Poetry by Alexandra La Golosa
“I have a lot of stories to tell, and I hope you will listen. But maybe I should tell these stories, if only for the sake of their heroes — my fellow immigrants in detention, still waiting for their freedom to come.”
A Letter to the Judge
Do you like your job? I bet you do.
One can only be a judge if he loves.
Did you see her body hitting the floor?
Did you hear the cry of the crowd?
No. She will be just an unfinished case for you.
But please, rest a little from your deeds,
So plenty and important.
I want to tell you quite a real story
That happened in my native town.
I mentioned once that I was working in the peace court,
Yet did I say my brother was a judge?
I think he is a good one. From the word ‘judgment’, of course,
He never knew the mercy. He always stood for law.
He was aware of his role in people’s lives.
He never liked the people. Just his job.
He acts so proud, speaking during drinks and cigars.
He punishes the police like a messy dog.
Trust me, he doesn’t think a lot
About persons sitting in the chair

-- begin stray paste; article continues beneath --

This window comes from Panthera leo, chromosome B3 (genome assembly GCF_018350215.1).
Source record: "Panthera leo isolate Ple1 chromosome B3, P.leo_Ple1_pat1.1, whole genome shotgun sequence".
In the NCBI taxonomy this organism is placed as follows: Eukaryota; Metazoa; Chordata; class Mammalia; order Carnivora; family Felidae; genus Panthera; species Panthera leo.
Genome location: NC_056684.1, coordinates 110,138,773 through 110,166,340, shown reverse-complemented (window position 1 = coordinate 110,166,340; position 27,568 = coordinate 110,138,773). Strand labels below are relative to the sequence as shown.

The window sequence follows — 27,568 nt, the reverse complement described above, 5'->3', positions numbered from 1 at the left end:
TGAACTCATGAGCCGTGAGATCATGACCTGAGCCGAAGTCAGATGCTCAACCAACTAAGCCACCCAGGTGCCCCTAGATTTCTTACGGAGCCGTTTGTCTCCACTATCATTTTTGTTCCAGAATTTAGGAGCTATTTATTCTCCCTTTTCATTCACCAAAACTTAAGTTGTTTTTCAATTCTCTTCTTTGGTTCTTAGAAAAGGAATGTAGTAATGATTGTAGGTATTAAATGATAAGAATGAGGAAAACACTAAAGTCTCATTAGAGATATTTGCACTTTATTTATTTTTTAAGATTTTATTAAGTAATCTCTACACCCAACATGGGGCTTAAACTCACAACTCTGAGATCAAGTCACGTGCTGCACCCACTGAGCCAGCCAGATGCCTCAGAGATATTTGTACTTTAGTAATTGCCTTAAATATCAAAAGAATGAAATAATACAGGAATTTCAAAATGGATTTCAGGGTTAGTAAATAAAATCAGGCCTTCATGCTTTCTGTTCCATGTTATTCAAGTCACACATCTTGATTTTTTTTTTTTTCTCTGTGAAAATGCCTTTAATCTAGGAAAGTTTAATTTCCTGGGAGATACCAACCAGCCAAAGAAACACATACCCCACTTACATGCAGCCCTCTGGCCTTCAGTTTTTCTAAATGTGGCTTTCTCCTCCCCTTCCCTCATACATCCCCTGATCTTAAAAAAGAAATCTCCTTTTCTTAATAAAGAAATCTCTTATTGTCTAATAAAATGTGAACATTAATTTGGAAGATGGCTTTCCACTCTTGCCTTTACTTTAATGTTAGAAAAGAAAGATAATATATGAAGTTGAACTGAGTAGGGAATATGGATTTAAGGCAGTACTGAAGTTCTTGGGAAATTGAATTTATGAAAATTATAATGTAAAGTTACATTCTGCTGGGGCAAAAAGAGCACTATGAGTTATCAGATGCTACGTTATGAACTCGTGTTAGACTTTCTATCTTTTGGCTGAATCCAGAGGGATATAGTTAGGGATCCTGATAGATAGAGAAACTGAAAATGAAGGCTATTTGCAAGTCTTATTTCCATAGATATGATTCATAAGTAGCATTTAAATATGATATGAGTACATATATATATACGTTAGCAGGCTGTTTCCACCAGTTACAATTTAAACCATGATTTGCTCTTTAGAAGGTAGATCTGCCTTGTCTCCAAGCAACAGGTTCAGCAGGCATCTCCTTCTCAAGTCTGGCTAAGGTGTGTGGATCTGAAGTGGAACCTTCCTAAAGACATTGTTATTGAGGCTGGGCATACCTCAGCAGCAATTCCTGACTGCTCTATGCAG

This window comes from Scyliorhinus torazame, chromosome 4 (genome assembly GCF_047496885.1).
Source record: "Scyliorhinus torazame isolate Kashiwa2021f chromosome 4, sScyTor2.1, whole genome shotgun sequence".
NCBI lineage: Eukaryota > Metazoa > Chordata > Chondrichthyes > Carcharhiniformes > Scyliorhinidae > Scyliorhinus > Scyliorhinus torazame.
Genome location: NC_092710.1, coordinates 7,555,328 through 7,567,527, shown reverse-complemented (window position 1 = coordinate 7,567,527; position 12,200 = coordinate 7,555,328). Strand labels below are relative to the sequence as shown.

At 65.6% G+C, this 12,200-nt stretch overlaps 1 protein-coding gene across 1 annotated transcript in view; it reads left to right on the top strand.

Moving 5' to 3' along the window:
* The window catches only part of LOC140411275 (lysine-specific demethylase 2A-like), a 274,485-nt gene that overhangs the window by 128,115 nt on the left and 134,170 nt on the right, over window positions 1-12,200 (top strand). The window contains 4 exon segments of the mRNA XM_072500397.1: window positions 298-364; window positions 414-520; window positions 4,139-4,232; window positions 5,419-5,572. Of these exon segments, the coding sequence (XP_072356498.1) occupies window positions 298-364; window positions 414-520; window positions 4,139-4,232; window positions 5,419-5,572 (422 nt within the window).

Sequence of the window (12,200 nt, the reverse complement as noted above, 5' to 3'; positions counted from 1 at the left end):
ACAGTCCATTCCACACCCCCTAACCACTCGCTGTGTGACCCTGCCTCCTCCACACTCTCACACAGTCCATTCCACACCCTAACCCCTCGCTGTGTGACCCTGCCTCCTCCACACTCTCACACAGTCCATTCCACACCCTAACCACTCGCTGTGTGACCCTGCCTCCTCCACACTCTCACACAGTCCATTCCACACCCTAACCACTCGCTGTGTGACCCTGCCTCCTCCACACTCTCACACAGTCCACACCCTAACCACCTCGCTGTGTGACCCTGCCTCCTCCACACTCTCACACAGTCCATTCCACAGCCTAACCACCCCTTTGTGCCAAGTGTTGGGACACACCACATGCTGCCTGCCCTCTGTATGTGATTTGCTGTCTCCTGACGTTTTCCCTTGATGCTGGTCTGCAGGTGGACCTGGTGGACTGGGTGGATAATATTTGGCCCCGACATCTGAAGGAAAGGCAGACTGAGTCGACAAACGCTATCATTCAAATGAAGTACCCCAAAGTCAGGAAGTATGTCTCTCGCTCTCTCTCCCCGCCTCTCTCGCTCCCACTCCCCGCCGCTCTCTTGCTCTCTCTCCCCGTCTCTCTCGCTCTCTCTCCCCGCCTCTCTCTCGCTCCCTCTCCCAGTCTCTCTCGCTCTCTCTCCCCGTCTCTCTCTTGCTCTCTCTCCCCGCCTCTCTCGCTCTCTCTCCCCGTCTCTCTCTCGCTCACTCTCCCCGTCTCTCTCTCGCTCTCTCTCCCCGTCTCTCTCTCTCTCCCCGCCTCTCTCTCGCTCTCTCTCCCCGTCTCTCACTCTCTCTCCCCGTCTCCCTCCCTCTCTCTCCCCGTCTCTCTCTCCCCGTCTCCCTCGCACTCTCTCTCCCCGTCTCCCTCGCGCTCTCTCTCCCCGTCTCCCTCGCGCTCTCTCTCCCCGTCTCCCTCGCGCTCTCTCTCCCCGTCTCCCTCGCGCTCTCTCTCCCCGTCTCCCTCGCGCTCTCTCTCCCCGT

In front of him.
He is a perfect justice, some may say.
But getting to my story…
Once was a woman, charged with theft not great,
A single mother lived in gruesome place.
She did not come to hearing and he said:
“OK, let’s make the marshals sniff her trace
To put her in the jail and there wait
For my decision.”
But when the marshals broke into her flat
She was already dead; was hanging from the ceiling.
Her infant daughter’s lying in the bath,
Killed by her mother, still a little bleeding.
They found a note, a suicidal one,
Where she explained why everything was done:
She was alone and hopeless in this world
And after speech the prosecutor told
She understood that prison’d be her lot.
She wrote: ‘I can’t leave here my dear child
For nobody will care of her life;
I’d better take her to the place I go
Than give to the freaking world I fear and know’
So that’s the end of case — beyond the law.
And do you think it has impressed my brother?
He felt a guilt in some uneasy night?
No, not the slightest: he knew, he was right;
He’s always right — on one side or another.
He’s never seen himself that dreadful sight —
The stabbed girl and her unlucky mother.
His dreams, I’m sure, are filled with grace and light…
And I’m the only one to whom this might
Look more like curse. I wonder still — what was
The last thought in the mind of the poor child?
Alexandra was released from the Eloy Detention Center on April 21, 2016, after 444 days in detention with the support of Mariposas Sin Fronteras, Casa Mariposa, and Casa Libre en la Solana in Tucson, Arizona, who raised funds for her $5,000 bond. Over 50 people, many of whom are writers themselves, contributed to her campaign, including poet Franciszka Voeltz who wrote custom-made “Poems-to-Go” for contributors.
Alexandra Gologusova is now an Associate Editor of IMM Print.